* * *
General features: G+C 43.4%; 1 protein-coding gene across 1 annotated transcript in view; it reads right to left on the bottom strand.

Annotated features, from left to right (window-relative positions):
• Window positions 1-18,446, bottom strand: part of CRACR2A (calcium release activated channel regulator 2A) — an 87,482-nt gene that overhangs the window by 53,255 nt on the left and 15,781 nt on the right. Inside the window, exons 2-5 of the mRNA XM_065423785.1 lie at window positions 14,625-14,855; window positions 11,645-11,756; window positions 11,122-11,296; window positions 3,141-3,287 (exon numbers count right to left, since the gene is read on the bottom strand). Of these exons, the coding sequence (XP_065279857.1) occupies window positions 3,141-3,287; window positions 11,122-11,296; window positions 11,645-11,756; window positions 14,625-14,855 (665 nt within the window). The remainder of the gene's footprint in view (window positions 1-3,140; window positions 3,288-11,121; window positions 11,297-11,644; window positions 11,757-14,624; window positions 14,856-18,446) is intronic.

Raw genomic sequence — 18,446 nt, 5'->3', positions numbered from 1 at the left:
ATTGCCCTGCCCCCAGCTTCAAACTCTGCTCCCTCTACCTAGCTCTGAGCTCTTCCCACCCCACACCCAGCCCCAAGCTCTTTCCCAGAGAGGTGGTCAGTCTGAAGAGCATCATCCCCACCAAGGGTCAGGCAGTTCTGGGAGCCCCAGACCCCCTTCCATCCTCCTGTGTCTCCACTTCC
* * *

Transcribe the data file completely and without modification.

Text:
General features: G+C 43.4%; 1 protein-coding gene across 1 annotated transcript in view; it reads right to left on the bottom strand.

Annotated features, from left to right (window-relative positions):
• Window positions 1-18,446, bottom strand: part of CRACR2A (calcium release activated channel regulator 2A) — an 87,482-nt gene that overhangs the window by 53,255 nt on the left and 15,781 nt on the right. Inside the window, exons 2-5 of the mRNA XM_065423785.1 lie at window positions 14,625-14,855; window positions 11,645-11,756; window positions 11,122-11,296; window positions 3,141-3,287 (exon numbers count right to left, since the gene is read on the bottom strand). Of these exons, the coding sequence (XP_065279857.1) occupies window positions 3,141-3,287; window positions 11,122-11,296; window positions 11,645-11,756; window positions 14,625-14,855 (665 nt within the window). The remainder of the gene's footprint in view (window positions 1-3,140; window positions 3,288-11,121; window positions 11,297-11,644; window positions 11,757-14,624; window positions 14,856-18,446) is intronic.

Raw genomic sequence — 18,446 nt, 5'->3', positions numbered from 1 at the left:
ATTGCCCTGCCCCCAGCTTCAAACTCTGCTCCCTCTACCTAGCTCTGAGCTCTTCCCACCCCACACCCAGCCCCAAGCTCTTTCCCAGAGAGGTGGTCAGTCTGAAGAGCATCATCCCCACCAAGGGTCAGGCAGTTCTGGGAGCCCCAGACCCCCTTCCATCCTCCTGTGTCTCCACTTCC